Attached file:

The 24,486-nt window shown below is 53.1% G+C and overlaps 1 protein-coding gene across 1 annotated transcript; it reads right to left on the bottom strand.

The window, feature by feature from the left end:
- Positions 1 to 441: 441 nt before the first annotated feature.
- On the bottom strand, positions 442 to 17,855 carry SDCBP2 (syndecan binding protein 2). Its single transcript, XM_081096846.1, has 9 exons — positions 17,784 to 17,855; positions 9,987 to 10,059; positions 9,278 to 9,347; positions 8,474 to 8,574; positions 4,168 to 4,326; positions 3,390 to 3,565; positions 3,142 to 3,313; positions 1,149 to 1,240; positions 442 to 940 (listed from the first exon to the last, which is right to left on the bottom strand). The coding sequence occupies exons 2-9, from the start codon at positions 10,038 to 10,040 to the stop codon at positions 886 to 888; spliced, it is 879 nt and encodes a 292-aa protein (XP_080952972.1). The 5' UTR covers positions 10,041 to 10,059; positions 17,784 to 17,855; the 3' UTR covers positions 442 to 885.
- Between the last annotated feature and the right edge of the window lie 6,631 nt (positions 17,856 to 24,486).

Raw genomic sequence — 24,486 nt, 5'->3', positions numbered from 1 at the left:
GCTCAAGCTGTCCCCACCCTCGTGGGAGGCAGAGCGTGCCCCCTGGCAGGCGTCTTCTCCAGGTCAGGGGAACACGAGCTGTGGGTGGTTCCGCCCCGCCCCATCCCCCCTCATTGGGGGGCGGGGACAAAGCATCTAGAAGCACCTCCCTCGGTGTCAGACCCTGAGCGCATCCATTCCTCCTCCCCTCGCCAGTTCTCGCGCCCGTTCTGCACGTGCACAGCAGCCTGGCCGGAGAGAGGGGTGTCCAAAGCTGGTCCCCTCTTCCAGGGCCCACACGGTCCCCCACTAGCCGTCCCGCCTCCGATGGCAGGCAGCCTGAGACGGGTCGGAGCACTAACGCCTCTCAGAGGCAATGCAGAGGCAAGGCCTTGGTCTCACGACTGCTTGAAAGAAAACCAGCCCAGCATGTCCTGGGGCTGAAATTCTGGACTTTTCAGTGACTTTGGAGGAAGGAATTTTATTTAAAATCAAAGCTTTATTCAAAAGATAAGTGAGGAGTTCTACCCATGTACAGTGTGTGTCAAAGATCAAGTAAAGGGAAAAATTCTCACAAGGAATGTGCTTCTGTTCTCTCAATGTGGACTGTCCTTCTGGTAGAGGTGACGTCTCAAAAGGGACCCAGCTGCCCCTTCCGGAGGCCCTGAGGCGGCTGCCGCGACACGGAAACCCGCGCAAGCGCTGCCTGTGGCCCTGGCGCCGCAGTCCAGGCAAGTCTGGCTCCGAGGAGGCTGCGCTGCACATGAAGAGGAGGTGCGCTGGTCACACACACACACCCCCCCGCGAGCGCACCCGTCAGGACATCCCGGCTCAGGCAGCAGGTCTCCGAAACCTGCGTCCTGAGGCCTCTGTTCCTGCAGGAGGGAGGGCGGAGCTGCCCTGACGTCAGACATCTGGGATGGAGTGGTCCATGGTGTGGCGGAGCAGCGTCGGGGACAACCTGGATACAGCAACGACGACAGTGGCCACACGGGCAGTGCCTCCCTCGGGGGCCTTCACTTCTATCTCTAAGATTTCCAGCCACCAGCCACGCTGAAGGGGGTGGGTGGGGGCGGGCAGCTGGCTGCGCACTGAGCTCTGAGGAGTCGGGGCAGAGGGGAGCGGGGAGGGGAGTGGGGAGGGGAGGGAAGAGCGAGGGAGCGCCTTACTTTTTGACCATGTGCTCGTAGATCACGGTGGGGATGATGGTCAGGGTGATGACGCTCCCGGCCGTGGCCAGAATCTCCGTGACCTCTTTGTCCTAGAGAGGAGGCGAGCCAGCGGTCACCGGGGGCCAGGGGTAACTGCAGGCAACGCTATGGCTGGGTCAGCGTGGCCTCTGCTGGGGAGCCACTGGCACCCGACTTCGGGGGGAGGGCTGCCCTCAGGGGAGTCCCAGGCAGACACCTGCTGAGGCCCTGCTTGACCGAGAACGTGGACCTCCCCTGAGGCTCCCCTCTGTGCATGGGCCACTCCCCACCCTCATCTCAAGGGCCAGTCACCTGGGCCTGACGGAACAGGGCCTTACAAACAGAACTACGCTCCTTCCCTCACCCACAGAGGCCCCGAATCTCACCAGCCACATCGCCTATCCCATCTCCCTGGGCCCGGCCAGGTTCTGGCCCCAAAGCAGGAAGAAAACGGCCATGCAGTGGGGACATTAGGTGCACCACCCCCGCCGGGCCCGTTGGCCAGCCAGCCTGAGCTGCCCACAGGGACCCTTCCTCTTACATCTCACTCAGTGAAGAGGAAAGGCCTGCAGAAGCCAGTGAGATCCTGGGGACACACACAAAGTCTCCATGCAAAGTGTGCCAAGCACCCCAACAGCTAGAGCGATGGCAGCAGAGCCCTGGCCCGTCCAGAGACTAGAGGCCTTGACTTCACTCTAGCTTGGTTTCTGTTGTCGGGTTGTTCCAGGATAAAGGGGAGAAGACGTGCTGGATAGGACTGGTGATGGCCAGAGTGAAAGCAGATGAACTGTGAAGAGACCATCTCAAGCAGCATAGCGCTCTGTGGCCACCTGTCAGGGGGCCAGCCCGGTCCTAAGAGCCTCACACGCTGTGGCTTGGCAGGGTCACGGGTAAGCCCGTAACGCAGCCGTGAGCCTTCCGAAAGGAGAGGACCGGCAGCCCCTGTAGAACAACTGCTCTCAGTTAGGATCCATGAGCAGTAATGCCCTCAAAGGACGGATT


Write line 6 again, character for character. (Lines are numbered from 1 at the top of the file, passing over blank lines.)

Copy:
Raw genomic sequence — 24,486 nt, 5'->3', positions numbered from 1 at the left: